NHMRC Research Fellowship (SRF A): Whiplash injury: Mechanisms, prediction and directives for improved management strategies (2011–2014)

Whiplash injury incurs substantial personal and economic costs to the Australian community. Many people develop chronic pain and disability following the injury and whilst we have some understanding of 'who' will develop chronic pain, we do not understand 'why' this occurs. The research to be undertaken as part of this fellowship will broadly fit into the following themes: 1. Investigate processes underlying the transition to chronic pain via exploration of peripheral and central pain processing mechanisms (temporal summation, inhibitory processes, supraspinal processes using fMRI); stress system responses and the role in inflammatory processes. 2. The prediction of outcome following whiplash via the recognition of new and potentially modifiable prognostic indicators. Clinical translation will be facilitated by the development of assessment methods that could be used in the clinical environment such that at risk individuals are identified for appropriate early intervention. 3. Development and testing of new and innovative interventions for whiplash. This line of research will include the testing of new exercise interventions and complimentary medicine approaches to chronic whiplash. It will also combine psychological (trauma-focussed therapy) and physical rehabilitation methods to improve outcomes for injure people. 4. Development of new care models in primary care. This line of research will aim to improve the management of whiplash and musculoskeletal pain in primary care. It will investigate an internet based model of patient centred care involving communicative collaboration between health care providers as well as the testing of aggressive early pain relief for this at high risk of poor recovery. The results of this research will change the way whiplash is managed leading to improved outcomes for injured people and reduced costs associated with the condition.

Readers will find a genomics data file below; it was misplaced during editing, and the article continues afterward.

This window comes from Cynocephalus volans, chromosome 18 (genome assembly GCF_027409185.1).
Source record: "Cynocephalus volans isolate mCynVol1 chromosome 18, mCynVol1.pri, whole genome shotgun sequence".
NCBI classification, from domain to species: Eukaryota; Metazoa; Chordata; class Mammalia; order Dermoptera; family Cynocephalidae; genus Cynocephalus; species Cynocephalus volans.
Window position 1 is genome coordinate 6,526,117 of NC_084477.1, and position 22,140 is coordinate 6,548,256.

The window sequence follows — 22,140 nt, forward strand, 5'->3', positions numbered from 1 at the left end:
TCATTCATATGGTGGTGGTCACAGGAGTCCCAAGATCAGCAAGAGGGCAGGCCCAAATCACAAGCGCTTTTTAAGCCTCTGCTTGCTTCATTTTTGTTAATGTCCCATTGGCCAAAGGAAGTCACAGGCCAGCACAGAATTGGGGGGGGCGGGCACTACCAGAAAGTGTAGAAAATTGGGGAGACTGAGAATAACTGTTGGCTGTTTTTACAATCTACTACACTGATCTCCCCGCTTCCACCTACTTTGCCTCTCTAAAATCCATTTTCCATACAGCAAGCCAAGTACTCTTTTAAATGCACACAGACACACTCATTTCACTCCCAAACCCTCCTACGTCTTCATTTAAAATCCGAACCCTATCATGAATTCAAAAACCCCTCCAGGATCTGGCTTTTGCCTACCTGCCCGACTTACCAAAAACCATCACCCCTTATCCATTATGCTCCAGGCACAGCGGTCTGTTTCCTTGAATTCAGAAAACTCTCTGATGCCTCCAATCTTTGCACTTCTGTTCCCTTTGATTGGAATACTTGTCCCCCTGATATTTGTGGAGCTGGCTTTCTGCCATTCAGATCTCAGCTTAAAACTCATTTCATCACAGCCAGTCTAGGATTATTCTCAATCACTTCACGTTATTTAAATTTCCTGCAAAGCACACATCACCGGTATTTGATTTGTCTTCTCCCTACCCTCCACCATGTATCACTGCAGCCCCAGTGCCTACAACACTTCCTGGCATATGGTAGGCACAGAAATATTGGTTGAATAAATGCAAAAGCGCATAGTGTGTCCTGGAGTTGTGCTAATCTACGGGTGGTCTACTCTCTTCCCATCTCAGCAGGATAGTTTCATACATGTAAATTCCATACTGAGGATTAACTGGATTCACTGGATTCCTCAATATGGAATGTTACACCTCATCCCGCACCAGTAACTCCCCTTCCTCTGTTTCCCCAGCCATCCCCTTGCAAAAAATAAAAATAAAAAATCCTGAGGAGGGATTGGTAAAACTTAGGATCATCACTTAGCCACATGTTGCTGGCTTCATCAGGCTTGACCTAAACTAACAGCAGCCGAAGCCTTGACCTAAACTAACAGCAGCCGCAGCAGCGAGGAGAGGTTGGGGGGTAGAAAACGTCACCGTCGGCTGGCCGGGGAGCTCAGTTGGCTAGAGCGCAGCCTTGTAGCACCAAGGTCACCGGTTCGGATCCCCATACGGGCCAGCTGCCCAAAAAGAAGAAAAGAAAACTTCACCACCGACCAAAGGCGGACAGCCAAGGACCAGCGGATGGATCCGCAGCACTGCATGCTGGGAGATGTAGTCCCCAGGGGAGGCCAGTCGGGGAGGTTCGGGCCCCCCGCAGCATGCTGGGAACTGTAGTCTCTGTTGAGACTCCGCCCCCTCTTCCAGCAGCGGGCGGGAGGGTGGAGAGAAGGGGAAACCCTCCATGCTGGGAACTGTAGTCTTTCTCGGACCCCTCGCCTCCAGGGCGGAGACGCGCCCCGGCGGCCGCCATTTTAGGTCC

Grant type:
NHMRC Research Fellowship
Funded by:
National Health and Medical Research Council